“Walt" by Pam Munter

Looking back on it now, I realize I was set up. I had been hired by a man with a long-term grievance against his colleagues and he used me to satisfy his unfinished business.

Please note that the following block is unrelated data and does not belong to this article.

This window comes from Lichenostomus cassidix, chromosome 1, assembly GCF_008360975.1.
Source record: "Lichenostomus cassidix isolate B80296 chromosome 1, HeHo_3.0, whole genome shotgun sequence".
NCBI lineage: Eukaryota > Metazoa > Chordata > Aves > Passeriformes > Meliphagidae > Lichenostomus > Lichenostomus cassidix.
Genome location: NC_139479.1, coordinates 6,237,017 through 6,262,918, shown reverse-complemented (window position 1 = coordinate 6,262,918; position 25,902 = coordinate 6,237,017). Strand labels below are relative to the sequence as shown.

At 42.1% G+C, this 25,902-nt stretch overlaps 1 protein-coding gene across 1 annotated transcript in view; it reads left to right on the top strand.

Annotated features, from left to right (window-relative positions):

In the middle of my postdoctoral internship in Madison, Wisconsin, I had flown to Anaheim, California to an employment fair sponsored by the American Psychological Association. I was a freshly minted Ph.D. and I needed a job. I had set up several interviews with universities, one of which was with representatives from Portland State University in Oregon. I didn’t have much hope of being hired, though, as I was obviously five months pregnant. This was 1973, still in the nascence of the Women’s Movement.  Prevailing social sentiment dictated that a woman belonged at home, especially if she had children. We were minorities in nearly every profession, including academic psychology. A pregnant woman in a job interview sent up red flags to many employers. To complicate matters, the morning sickness that had plagued me even before I knew I was pregnant had followed me to Anaheim. Looking both animated and interested was occasionally challenging when I was willing myself not to throw up.